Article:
13.1 The sources

To understand the development of his thought correctly, we should list chronologically the works in which he treats of the existence of God: (1)

Scriptum super libros Sententiarum, I, d.3,q.1,a.1 1252-1256, during first Paris regency
De veritate, q. 5, a. 2 1256-1259
Summa contra gentiles, I & II 1259-65
De potentia, III, a. 5 1265-66
Compendium theologiae ad fratrem Reginaldum 1265-67
Summa theologiae, I, q. 2, a. 3 1266-68
Sententia super Physicam, Books 7 & 8 1268-69
Sententia super Metaphysicam, XII 1271-72

13.2 Thomas' rejection of wrong approaches to the question

13.2.1 The opinion that God's existence is self-evident (Cf. Summa contra Gentiles, I, 10)

Some persons consider superfluous and impossible any attempt to demonstrate that God exists because, they say, his existence is self-evident, in such a way that the contrary cannot be entertained in the mind, as may be seen from the following arguments:

St. Anselm argues as follows: Those propositions are said to be self-evident that are known immediately upon the knowledge of their terms. Thus, as soon as you know the nature of a whole and the nature of a part, you know immediately that every whole is greater than its part. The proposition God exists is of this sort. For by the name God we understand something than which nothing greater can be thought. This notion is formed in the intellect by one who hears and understands the name God. As a result, God must exist already at least in the intellect. But he cannot exist solely in the intellect, since that which exists both in the intellect and in reality is greater than that which exists in the intellect alone. Now, as the very definition of the name points out, nothing can be greater than God. Consequently, the proposition that God exists is self-evident, as being evident from the very meaning of the name God.

Another argument is that, since God's being is his essence, the question What is he? and the question Is he? have the same answer. Thus, in the proposition God exists, the predicate is either identical with the subject or at least included in the definition of the subject. Hence, that God exists is self-evident.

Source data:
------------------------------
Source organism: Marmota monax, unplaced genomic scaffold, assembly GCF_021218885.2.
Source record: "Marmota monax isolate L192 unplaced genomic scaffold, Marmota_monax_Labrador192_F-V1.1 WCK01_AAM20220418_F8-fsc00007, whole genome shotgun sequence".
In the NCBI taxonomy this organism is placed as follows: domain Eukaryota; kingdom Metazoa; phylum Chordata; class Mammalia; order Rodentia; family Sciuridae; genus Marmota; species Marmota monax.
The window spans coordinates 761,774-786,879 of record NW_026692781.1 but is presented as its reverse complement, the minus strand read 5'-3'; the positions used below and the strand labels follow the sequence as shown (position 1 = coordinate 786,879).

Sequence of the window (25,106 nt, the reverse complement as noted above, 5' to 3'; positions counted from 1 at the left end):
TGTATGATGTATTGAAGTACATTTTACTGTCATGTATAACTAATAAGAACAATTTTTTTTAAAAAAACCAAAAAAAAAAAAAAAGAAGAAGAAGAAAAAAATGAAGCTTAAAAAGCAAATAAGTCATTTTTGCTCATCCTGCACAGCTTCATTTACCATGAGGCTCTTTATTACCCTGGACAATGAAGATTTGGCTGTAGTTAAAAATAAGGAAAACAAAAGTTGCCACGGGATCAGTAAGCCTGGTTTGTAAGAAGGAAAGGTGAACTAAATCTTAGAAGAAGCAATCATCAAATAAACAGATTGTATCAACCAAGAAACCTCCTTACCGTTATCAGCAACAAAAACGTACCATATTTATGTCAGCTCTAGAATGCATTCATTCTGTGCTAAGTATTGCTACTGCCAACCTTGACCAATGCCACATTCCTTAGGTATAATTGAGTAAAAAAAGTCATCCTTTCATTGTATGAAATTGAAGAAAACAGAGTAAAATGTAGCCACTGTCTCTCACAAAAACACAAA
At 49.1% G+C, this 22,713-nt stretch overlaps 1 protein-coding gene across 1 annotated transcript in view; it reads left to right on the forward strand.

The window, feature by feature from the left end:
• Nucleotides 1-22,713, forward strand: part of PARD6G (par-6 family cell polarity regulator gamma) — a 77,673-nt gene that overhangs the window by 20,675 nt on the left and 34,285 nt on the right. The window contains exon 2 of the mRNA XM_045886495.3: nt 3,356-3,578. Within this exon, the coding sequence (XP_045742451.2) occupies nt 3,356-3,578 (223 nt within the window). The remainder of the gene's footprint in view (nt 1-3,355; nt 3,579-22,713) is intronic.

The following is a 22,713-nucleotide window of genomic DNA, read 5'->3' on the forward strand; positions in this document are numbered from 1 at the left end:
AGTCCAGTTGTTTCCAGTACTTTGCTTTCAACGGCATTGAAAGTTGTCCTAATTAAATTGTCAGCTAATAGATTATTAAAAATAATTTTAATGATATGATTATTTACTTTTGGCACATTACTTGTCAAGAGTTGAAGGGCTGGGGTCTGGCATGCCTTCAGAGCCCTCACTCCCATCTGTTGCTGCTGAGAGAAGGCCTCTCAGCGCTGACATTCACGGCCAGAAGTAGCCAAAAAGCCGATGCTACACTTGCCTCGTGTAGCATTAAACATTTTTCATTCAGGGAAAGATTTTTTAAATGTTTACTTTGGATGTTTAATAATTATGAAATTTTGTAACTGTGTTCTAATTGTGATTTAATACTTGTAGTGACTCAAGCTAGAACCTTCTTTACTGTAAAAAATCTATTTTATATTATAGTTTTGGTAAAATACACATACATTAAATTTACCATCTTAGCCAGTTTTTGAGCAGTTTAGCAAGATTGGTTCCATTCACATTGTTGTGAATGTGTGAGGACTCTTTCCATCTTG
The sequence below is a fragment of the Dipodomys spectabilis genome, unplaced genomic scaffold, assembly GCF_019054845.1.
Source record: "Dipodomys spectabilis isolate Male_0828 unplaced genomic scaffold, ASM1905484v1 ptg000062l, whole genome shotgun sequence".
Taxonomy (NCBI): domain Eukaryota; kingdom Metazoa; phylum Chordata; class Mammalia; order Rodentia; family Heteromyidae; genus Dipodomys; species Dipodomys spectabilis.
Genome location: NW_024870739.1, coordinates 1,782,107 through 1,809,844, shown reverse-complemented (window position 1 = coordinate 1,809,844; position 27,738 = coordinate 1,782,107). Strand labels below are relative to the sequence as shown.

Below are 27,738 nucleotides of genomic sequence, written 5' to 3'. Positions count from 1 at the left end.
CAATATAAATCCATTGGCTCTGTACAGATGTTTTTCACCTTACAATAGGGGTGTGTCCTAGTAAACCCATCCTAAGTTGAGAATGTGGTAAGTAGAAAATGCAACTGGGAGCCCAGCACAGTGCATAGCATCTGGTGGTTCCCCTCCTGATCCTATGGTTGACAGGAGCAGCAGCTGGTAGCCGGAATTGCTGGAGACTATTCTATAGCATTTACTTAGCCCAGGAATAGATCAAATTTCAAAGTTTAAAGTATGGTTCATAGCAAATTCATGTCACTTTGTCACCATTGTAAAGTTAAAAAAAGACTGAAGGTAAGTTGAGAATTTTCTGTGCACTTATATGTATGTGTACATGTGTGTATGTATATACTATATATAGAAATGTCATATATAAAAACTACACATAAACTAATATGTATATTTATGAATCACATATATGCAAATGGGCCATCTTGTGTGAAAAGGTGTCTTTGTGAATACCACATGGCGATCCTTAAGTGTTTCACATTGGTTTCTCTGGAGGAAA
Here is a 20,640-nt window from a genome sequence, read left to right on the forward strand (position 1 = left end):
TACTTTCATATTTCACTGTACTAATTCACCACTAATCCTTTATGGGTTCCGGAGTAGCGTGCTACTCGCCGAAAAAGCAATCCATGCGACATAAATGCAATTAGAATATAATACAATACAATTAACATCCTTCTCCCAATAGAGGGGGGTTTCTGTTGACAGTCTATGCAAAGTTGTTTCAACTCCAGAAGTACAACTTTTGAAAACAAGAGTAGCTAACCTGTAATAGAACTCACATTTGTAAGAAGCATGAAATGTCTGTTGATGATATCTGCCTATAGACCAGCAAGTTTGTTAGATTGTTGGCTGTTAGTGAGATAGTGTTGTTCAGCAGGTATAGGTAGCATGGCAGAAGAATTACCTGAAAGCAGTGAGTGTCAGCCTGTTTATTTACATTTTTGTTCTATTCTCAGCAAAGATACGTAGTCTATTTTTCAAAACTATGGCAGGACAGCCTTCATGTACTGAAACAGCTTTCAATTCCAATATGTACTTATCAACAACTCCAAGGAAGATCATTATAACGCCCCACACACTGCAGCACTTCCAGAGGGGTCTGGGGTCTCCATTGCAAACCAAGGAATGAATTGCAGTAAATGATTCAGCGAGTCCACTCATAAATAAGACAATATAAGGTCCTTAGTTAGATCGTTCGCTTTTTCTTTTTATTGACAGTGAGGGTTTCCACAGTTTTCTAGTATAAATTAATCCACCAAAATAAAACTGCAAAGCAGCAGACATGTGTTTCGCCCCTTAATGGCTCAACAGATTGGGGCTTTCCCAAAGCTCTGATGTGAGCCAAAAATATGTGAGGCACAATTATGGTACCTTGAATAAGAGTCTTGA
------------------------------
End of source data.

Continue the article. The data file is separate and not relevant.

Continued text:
Again, what is naturally known is known through itself, for we do not come to such propositions through an effort of inquiry. But the proposition that God exists is naturally known since, as will be shown later on, the desire of man naturally tends towards God as towards the ultimate end. The proposition that God exists is, therefore, self-evident.

There is also the consideration that that through which everything else is known ought itself to be self-evident. Now, just as the light of the sun is the principle of all visible perception, so the divine light is the principle of all intelligible knowledge, since the divine light is that in which intelligible illumination is found first and in its highest degree. That God exists, therefore, must be self-evident.

By these and similar arguments some think that the proposition God exists is so self-evident that its contrary cannot be entertained by the mind.

13.2.2 A refutation of the above opinion (Ibid., 11)

The above opinion arises partly from the fact that people, right from childhood, hear about God and are taught to call on his name. As a result, the mind holds on to the existence of God very firmly, as something known naturally and self-evidently.

This opinion also partly arises from a failure to distinguish between what is self-evident in an absolute sense and what is self-evident in relation to us. God's existence is most evident in itself, since he is his own being. But we do not see this being; so God's existence is not self-evident to us.

Contrary to the first argument, it does not follow immediately that, as soon as we know the meaning of the name God, that the existence of God is known. First of all, not even all those who admit that God exists accept that God is that than which nothing greater can be thought. After all, many ancients said that this world itself was God. What is more, granted that everyone should understand by the name God something than which nothing greater can be thought, it will still not be necessary that there exist in reality such a thing. From the fact that we have such an idea, it only follows that it exists in the intellect. Denying God's existence is a problem only for someone who holds that in reality there is something than which nothing greater can be thought. And that must be proved.